And I stopped throwing out the “D” word as a hollow threat; especially when the lights came on and I knew losing him would confirm I was ungrateful and didn’t recognize the brilliant gift the Universe had given me when we found each other.

So I guess PRAE does work, but I can’t hit a tennis ball over the net to save my life.

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Discovering Arugula

As a child and onward toward adulthood through the 1980’s, the extent of my salad experience was iceberg lettuce and cherry tomatoes. Iceberg lettuce.  Crunchy, cool, mild flavor, if any, and watery. No nutritional value. Iceberg lettuce is to salad aficionados what vanilla is to Ben and Jerry’s.  The advent of the 1970’s introduced the salad bar which encouraged the human rabbit to adorn their lackluster greens in a self-service capacity.  Eyes and appetites would widen with the promise of unlimited quantities of garbanzos, sprouts, eggs, bacon bits, raisins, peppers, sunflower seeds and perhaps shredded cheese.  A dieter resigned to healthier habits could take pride in their wise two-pound composition. They could suspend any thoughts that this wasn’t healthy just before slathering a fat-laden dollop of Bleu cheese, Catalina French, or Thousand Island dressing over the mountain, as it ran down from the summit and blanketed all faces with only croutons scattered and perched randomly like base camps in the snows of Everest.  In all honesty, braving the conditions of Mt. Everest would be healthier than consuming these health food impersonators.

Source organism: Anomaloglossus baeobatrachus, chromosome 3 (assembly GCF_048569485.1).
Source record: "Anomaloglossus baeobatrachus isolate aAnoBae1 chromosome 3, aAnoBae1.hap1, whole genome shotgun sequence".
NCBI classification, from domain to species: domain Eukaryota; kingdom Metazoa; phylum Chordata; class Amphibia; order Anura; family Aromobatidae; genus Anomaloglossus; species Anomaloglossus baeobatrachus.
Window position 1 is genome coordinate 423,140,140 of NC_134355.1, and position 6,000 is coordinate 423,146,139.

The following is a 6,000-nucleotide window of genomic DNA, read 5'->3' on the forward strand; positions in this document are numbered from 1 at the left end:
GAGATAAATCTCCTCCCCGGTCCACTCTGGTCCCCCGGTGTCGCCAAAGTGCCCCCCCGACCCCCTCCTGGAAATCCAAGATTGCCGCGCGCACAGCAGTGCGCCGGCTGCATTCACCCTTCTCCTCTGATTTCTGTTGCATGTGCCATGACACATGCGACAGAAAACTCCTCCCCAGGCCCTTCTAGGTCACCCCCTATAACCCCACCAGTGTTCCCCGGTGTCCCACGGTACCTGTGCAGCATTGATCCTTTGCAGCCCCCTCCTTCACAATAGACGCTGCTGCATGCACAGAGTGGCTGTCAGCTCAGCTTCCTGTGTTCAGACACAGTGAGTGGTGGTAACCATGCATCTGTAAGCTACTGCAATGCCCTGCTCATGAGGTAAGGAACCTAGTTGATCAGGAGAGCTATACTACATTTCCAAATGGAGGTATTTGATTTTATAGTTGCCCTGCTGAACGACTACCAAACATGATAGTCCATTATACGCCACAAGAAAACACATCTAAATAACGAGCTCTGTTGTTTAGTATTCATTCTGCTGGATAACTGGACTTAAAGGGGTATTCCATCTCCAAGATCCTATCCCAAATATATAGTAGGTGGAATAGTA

Just when it seemed like salads could aspire to no greater heights than the bar, macaroni, or egg, blessed arugula arrived on the scene with the fanfare of the Holy Grail in the 1990’s. This wasn’t like iceberg. And it was not to be confused with Swiss chard or collard greens. No, these were some sort of special, sophisticated, wild greens from Europe.  And it was good. Seductive. Dare I say…orgasmic? Can salad be orgasmic? Yes, if it makes you moan.

My palate was uncultured and unprepared for the classical tossed symphony that was about to perform. It’s rich, peppery taste danced on my tongue like a fiery tango, leaving dull memories of iceberg’s hokie pokie moves in the dust. Its tantalizing aroma tickled my nostrils with eye-rolling force.  I might have even arched my back. A little.  This stranger from overseas, this new and completely original leaf was sexy and intoxicating.  I knew I had been taken, converted. I would never go back to iceberg.